Sunday, December 16, 2018

Doug Trumm

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Doug Trumm is the Publication Director at The Urbanist. He joined the exodus to Seattle in 2014, leaving behind his home state of Minnesota. Living on disputed land between Wallingford and Fremont, he is doing his best to improve both neighborhoods. He is a grad student at the Evans School of Public Policy and Governance and a marketing intern at King County Metro. His views are his own and do not represent his employer.

Highway Mission Creep

Last week, I wrote about the progress of the highway funding bill through Congress. A few politicians—Marco Rubio, John Kasich and Rick Santorum—don't want to fund highways at the federal level any more, endorsing transportation devolution. I also talked about Chuck Marohn's Strongtowns no new roads message, which has...
Congress finally did something! It appears poised to pass a "six-year" transportation bill. In truth, the bill contains money for only three years and doesn't address the looming issue of rising construction costs and dwindling gas tax revenues due to increasingly fuel efficient cars. The highway funding bill is...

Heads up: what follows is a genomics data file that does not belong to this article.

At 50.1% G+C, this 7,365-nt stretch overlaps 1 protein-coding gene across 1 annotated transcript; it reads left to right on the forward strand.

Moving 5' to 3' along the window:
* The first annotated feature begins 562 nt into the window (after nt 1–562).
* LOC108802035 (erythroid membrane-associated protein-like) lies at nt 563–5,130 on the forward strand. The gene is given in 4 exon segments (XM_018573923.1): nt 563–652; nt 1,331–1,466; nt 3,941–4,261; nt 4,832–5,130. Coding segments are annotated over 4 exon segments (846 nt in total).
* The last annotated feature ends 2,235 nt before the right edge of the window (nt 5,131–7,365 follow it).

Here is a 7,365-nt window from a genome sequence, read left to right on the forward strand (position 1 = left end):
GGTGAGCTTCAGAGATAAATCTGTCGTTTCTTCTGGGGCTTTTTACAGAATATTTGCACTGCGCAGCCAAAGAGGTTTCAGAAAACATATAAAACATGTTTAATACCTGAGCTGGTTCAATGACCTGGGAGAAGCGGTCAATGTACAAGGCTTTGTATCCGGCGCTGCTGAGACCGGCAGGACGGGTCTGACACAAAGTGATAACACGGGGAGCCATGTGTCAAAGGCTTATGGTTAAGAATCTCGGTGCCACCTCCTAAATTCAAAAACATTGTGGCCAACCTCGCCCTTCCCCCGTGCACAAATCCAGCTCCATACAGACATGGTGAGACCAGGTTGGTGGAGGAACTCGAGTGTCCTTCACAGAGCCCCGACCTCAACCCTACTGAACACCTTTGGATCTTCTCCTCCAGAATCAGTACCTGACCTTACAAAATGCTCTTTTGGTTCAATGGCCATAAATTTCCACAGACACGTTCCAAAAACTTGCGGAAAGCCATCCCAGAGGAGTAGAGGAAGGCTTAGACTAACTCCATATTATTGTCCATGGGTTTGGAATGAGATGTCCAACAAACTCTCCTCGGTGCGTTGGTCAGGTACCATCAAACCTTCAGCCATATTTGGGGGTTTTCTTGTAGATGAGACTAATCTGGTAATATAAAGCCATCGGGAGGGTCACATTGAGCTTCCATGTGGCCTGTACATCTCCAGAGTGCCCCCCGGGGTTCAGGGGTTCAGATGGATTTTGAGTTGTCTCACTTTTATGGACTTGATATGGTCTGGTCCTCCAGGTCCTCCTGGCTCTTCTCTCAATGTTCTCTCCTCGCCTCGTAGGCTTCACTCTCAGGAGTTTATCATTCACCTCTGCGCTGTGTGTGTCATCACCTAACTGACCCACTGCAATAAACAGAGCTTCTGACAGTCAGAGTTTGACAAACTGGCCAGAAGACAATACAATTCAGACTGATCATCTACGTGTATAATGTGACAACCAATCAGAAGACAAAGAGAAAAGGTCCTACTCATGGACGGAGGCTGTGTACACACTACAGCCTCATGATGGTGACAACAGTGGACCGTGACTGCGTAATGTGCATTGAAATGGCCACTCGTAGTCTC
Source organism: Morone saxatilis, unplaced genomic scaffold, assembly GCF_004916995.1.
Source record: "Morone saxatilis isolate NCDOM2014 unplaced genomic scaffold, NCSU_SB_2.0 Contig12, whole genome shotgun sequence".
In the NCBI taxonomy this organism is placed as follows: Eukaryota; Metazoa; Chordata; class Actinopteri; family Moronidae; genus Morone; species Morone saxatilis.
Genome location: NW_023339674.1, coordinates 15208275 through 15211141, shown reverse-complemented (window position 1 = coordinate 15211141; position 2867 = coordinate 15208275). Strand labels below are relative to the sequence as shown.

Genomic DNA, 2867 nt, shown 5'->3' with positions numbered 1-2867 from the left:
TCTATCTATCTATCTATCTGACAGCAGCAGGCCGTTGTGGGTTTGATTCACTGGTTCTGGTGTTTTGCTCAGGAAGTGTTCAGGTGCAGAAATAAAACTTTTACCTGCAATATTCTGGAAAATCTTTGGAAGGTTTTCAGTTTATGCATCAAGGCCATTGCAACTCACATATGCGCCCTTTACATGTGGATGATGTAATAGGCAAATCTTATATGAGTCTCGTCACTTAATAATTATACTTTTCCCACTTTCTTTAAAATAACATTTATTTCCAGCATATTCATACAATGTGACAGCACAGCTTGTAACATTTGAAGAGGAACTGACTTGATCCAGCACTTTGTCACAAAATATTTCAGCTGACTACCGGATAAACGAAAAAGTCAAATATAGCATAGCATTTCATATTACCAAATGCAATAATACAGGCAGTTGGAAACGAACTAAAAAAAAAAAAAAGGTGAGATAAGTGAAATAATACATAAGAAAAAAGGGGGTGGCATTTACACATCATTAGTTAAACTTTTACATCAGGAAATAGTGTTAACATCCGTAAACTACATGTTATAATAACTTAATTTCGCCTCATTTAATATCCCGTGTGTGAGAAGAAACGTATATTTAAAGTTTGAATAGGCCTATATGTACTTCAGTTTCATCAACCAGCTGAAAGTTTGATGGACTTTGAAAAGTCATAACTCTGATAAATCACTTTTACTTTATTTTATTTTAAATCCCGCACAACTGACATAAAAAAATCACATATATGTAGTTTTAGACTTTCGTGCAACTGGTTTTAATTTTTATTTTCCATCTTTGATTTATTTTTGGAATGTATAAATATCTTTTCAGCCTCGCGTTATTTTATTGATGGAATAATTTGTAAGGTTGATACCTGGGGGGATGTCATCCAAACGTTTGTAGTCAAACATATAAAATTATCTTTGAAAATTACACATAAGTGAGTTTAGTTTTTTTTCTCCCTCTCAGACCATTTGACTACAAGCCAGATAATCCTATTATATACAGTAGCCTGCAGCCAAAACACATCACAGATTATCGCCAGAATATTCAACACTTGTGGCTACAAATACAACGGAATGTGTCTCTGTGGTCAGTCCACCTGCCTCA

Seattle is essentially gaining a second downtown with the emergence of South Lake Union (SLU) as a business and residential center where it seems new high rises sprout on a weekly basis. But with our booming new downtown and thriving old downtown pulling in commuters from across the region, Seattle's transportation...
Last week, The Seattle Times came out against Proposition 1 (a.k.a Move Seattle). Tom Fucoloro with the Seattle Bike Blog ripped The Seattle Times editorial board (STEB henceforth) to shreds for the unsoundness of their argument; you can read about the benefits of Move Seattle here, most of which the STEB...
After reading Kristin Ohlson’s The Soil Will Save Us, I was tempted to pack up and head for the countryside to become an organic farmer. The promise of restorative no-till agriculture is so great that it could fully offset all human sources of carbon emissions with as little as...
One of the Housing Affordability and Livability Agenda (HALA) committee’s 65 recommendations was that the city prioritize its surplus properties for affordable housing. That doesn’t appear to be happening. The Seattle Times ran a story on the 210 “orphan” properties the city owns that might be used for affordable...